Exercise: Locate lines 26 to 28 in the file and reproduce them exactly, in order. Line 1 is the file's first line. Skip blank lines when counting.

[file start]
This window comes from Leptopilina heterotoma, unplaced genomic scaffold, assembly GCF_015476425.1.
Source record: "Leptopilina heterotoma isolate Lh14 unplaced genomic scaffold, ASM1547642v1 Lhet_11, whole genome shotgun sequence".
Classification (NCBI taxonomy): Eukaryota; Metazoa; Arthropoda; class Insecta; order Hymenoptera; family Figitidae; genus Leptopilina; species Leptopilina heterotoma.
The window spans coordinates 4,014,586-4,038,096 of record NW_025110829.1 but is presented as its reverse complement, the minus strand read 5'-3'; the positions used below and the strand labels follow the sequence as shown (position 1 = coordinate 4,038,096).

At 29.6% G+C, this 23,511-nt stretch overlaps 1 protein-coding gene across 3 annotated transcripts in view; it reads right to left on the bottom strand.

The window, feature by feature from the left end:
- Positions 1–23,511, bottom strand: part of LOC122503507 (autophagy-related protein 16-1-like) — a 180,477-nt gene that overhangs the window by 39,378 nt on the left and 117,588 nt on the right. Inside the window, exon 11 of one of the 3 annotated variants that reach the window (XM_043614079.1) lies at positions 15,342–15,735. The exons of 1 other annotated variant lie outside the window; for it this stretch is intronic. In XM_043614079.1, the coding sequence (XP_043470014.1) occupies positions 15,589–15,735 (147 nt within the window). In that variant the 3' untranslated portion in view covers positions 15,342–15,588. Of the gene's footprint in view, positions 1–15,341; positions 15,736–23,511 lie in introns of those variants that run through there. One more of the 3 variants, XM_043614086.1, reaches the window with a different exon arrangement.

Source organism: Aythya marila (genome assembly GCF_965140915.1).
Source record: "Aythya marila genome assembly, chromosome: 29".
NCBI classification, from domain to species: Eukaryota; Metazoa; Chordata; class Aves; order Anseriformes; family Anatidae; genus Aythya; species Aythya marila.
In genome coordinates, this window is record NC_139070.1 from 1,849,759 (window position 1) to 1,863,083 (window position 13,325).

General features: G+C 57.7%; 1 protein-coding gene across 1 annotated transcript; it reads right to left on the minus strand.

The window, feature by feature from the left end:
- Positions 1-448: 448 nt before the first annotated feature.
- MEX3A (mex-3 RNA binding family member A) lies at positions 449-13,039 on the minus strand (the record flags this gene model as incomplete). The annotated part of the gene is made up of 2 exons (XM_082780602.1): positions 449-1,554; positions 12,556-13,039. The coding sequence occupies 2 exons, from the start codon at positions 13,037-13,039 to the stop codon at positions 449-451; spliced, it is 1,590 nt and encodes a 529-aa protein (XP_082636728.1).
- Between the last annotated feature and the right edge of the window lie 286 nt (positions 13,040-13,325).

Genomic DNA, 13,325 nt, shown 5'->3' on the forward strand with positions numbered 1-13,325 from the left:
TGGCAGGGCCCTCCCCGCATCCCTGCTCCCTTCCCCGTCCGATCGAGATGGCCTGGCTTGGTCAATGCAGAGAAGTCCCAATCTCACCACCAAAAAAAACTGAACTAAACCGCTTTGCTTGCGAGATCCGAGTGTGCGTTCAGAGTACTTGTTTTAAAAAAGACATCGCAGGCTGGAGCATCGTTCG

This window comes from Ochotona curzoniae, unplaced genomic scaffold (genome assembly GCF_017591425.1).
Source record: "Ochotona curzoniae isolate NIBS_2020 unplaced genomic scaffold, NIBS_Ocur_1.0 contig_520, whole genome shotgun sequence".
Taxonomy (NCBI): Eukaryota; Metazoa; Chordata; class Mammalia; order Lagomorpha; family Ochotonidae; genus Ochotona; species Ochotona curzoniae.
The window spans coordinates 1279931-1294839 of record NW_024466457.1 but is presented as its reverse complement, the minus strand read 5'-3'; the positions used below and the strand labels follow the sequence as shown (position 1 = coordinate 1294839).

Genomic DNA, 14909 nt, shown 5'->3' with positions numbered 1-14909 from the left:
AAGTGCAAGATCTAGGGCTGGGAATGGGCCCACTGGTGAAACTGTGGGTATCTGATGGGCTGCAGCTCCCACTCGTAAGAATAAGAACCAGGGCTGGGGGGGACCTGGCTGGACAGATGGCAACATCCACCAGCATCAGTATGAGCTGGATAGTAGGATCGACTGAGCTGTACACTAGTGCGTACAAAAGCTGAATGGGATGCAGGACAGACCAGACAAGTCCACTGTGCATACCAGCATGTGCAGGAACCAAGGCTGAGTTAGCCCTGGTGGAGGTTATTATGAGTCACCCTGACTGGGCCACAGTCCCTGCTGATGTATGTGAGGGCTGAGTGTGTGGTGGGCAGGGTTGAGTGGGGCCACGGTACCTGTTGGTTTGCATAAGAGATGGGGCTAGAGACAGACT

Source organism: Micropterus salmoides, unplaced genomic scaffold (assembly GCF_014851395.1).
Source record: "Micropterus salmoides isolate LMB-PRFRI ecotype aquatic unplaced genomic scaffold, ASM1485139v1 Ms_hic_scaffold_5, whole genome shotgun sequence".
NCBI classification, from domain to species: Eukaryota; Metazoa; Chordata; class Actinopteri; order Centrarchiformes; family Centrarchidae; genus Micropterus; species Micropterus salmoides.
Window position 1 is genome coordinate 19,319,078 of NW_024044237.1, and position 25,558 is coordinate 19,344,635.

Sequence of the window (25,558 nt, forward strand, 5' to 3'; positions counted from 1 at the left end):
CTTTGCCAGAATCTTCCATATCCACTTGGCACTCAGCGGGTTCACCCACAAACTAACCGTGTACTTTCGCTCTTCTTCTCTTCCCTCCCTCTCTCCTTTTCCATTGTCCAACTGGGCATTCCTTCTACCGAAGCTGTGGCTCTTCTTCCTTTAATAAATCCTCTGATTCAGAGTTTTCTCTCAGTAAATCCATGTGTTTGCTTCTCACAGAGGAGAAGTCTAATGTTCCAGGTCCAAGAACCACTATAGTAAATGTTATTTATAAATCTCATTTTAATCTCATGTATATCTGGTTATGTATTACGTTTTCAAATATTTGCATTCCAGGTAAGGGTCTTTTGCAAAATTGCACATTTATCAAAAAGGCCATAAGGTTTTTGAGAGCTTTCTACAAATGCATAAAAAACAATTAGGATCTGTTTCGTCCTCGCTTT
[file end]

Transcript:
Source record: "Micropterus salmoides isolate LMB-PRFRI ecotype aquatic unplaced genomic scaffold, ASM1485139v1 Ms_hic_scaffold_5, whole genome shotgun sequence".
NCBI classification, from domain to species: Eukaryota; Metazoa; Chordata; class Actinopteri; order Centrarchiformes; family Centrarchidae; genus Micropterus; species Micropterus salmoides.
Window position 1 is genome coordinate 19,319,078 of NW_024044237.1, and position 25,558 is coordinate 19,344,635.